that "there are no specific measures that Swedish Natural Science Research tions of the Brambell and Swann Com­
could produce an immediate improve­ Council considers that at the most an mittees have still to be implemented.
ment short of closing down industry acceptable dosage is between 5 and 10 The Government should explain its
and putting people out of work". micrograms a day, which is slightly willingness to jeopardize our health.
(Weekly Hansard, July 10th 1970). more than we absorb normally in our As for a population policy, that must
The Department of Industry's War­ food. I f our lungs absorb only half remain a vain hope. For not even the
ren Spring Laboratory keeps careful the lead that is present in city air then Conference of "The Countryside in
check on smoke and sulphur dioxide the dosage rises to between 20 and 30 1970" could bring itself to recommend
levels, but on nothing else. As Dr Eric micrograms a day—levels at which lead it. When the converted are afraid of
Albone wrote in our September issue, is undoubtedly harmful: it interferes their own arguments, what point is there
"Nitrogen oxides and oxidants should with the synthesis of haemoglobin and in propaganda exercises like European
be added to the l i s t . . . And a much affects the central nervous system. Re­ Conservation Year. The press and
more general approach to assessing air cently it has been shown that 20 micro­ public have doubtless realized that the
quality should be initiated." What about grams (half the "acceptable level") can environmental bandwagon has barely
carbon monoxide, our greatest single lead to brain damage in children. moved: between them Government and
pollutant (some 7 million tonnes a Modifications to cars to cut down on Opposition have jammed the wheels.

Snowdonia in addition to sheltering a nuclear power station is now threatened by Rio-Tinto Zinc's plans to opencast mine for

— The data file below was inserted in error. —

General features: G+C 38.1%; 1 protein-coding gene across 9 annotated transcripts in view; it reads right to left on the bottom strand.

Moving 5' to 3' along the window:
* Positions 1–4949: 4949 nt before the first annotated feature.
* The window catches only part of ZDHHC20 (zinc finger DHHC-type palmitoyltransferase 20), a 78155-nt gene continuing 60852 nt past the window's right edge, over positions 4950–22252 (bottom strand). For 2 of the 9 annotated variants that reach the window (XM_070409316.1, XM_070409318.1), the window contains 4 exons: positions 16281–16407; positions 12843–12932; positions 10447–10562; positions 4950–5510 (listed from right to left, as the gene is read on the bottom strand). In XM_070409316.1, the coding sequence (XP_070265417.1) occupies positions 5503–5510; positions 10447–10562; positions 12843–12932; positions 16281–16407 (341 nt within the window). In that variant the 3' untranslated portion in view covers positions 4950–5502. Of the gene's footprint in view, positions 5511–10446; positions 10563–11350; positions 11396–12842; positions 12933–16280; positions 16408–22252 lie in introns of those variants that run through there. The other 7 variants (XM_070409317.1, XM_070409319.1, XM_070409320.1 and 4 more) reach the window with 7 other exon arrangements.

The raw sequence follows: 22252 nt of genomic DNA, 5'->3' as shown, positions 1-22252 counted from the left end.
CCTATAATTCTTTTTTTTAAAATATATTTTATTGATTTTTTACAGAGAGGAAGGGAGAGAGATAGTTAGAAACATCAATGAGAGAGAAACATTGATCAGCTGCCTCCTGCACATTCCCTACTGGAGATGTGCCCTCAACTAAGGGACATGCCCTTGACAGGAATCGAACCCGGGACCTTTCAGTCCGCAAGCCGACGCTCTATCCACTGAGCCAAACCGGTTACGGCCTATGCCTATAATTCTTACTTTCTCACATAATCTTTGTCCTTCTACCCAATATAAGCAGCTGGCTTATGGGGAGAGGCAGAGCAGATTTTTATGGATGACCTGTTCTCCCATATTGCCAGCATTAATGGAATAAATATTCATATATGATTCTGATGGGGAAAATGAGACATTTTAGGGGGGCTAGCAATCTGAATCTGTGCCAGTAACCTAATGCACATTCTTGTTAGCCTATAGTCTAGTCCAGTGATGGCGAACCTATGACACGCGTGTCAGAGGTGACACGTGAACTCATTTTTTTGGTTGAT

copper.
What do we require of a society? tain will be in general use within the

The Firstly, people must be happy—which next decade.


means that it must provide them with This simply means that a man is
the social and physical environment they happy in the fulfilment of his natural
really want. Secondly, it must be de­ functions and unhappy when his social

stable signed to last, so that it will not be cut and physical environment renders their
short by the sort of cataclysms pre­ fulfilment impossible, i.e. when he has
sently menacing the survival of our own become redundant. Thus a man needs to
society. I n other words, it must be a drink, eat, walk, work and struggle (and

society- "stable" or a "steady state" society. the last of these activities is by no means
I shall try to show that a society which the least important).
displays the first of these qualities must He needs to court his mate, marry
automatically display the other, that her, love her, protect her and provide

can we they are, in fact, different aspects of the for her. She in turn needs to be married,
same thing. loved, protected and provided for. She
The trouble with "happiness" like also needs to work so as to provide a
"heat" is that it is a subjective term. As

achieve such, it cannot be made use of in a


scientific context, for it is not measur­
able, nor can it be related to the other